Bob Griffin: Anchorage schools need to right-size facilities to put the resources into classrooms



The Anchorage School District could solve much of its chronic budget problems by right-sizing its facilities – especially in excess elementary school floorspace.

Over the next few years, ASD will have fewer than 13,000 elementary students in ASD buildings, with capacity to accommodate more than 27,000. 

The Anchorage School District currently has capacity for 27,210 elementary school students according to  Department of Education elementary school space requirements. The 2023-24 projected ASD elementary school enrollment was 19,958 students. That number is projected to decline to 17,102 by 2028.   

The 2028 projection does not account for over 1,700 sixth graders who will no longer be in elementary schools with the new 6-8 middle school model in Anchorage. It also doesn’t account for the more than 2,400 ASD K-5 students in charter and correspondence programs who don’t use ASD facilities.

That puts student projections in ASD brick and mortar K-5 schools at 12,937 students –or lower, if more parents choose charter or correspondence programs over the next few years.    

Many may consider that excess space a nice luxury. Great! Kids have more elbow room. But that luxury comes at a steep financial burden that robs resources from our kid’s classrooms. 

The average ASD elementary school costs about $250,000/year to heat and light. The salaries for non-classroom teachers (principals, office staff, janitors, etc.) that are unique to each elementary school, averages about $550,000/year. Though the biggest cost of keeping excess floor space open is the long-term maintenance expense.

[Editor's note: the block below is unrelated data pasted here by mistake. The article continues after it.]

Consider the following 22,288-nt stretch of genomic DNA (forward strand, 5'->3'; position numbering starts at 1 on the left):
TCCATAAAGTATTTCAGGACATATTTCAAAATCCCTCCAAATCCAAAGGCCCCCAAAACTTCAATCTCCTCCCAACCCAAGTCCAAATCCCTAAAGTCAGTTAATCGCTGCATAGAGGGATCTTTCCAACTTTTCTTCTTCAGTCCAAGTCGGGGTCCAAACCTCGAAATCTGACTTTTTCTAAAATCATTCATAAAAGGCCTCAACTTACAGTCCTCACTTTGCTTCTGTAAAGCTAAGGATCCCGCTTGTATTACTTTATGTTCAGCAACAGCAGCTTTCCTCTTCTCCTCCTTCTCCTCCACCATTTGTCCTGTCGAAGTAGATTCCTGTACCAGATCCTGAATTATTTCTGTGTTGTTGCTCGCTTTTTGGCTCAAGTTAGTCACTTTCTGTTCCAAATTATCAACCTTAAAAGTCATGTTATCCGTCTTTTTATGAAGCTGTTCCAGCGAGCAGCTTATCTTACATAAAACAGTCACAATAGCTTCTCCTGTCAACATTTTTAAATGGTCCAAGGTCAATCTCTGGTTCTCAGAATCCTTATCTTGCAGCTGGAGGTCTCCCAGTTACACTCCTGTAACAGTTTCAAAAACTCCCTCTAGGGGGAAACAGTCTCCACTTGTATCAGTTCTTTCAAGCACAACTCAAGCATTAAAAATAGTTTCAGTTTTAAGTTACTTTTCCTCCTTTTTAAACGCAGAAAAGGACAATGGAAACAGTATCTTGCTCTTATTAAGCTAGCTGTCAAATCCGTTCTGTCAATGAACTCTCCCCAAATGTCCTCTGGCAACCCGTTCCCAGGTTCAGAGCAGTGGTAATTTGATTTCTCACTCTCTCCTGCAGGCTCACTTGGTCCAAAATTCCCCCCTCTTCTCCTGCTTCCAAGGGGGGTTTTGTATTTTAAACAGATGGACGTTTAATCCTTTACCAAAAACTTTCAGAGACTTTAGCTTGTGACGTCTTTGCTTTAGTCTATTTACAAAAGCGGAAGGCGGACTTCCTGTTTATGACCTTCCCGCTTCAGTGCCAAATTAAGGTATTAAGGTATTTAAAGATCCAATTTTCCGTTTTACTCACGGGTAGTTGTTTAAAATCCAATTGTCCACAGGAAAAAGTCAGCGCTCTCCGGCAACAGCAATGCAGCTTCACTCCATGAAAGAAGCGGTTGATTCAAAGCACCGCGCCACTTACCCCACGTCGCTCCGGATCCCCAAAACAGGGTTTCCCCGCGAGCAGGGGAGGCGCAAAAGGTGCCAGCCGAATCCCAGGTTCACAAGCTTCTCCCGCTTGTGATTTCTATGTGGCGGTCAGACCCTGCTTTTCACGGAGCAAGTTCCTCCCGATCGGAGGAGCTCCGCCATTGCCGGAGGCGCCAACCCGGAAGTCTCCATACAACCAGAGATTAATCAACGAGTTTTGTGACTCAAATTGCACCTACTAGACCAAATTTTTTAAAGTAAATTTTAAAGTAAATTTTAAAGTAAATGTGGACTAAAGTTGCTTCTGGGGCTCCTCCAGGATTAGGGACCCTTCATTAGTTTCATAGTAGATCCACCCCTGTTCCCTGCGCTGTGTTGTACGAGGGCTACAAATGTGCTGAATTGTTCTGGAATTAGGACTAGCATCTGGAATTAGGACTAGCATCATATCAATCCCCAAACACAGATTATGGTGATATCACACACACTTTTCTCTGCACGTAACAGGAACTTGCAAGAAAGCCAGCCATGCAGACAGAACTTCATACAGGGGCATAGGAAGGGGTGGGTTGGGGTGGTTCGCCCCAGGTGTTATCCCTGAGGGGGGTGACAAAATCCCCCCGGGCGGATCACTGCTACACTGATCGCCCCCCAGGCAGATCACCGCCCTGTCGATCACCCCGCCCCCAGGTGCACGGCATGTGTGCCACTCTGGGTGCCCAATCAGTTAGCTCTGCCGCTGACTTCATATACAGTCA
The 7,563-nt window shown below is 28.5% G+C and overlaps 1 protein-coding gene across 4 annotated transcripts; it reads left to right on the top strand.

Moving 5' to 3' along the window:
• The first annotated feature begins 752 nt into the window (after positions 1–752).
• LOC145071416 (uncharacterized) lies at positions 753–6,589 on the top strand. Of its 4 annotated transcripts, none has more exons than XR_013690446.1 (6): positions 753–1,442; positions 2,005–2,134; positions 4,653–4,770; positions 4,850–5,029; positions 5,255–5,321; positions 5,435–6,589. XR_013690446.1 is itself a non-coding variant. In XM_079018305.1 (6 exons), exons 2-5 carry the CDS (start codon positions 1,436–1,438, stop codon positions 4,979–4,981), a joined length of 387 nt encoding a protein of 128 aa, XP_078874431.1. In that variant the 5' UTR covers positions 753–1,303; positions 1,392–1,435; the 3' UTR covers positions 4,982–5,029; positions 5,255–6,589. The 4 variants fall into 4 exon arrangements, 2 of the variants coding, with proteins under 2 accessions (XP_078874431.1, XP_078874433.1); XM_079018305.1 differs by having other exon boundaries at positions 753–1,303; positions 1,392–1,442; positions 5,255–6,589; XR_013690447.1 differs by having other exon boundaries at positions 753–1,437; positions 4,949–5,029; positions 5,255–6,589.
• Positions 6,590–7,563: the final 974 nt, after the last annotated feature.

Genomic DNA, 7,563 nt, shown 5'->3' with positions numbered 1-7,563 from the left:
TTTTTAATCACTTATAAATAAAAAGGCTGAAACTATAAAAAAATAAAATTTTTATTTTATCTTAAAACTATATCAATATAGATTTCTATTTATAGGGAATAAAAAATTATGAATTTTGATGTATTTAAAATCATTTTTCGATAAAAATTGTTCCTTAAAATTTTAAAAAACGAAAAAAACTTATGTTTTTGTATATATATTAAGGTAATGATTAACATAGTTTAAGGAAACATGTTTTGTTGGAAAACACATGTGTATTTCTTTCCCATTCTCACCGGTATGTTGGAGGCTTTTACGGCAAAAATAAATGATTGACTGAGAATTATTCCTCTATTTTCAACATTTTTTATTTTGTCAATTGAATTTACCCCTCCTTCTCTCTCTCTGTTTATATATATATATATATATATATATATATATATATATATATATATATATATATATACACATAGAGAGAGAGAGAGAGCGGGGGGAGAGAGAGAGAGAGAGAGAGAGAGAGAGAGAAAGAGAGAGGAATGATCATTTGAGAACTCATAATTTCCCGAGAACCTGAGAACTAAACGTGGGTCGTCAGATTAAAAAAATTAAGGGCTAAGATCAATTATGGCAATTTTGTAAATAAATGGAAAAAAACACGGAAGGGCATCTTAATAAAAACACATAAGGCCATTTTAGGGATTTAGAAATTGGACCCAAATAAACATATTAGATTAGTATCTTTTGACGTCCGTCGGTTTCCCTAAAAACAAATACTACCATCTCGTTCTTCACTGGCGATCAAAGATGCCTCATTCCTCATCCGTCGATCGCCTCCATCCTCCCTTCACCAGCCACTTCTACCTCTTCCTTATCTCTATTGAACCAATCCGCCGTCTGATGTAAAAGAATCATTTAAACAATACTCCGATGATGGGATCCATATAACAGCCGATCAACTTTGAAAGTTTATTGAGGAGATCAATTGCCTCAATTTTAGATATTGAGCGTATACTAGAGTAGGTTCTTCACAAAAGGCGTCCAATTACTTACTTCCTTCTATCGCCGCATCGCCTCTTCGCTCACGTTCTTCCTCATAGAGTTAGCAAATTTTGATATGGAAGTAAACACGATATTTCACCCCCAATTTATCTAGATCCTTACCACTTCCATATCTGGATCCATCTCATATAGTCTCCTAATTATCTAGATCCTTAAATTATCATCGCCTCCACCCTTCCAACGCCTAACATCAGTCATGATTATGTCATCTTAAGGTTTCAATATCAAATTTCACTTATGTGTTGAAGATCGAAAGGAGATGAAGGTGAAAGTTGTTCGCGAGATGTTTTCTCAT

The current guidance recommends we invest 2% per year of the current replacement value of our schools to account for long-term maintenance like roof and boiler replacements and other needed future upgrades. Based on our most recent ASD construction projects, our current cost to replace a school is roughly $800/square foot.

Using the average of 60,000 square feet for an Anchorage elementary school, that results in around $960,000/year for long-term maintenance planning. With all those costs considered, Anchorage needs a little over $1.7 million eachyear to operate the average elementary school (teachers not included) or $29 per square foot per year to keep excess elementary schools open.

Keeping-up on long-term maintenance is not something we do very well in Anchorage. The current ASD deferred maintenance list is around $1 billion dollars (yes, with a “B”). Despite a fairly good record of passing maintenance bonds, that list has increased by around $80 million/year over the last several years.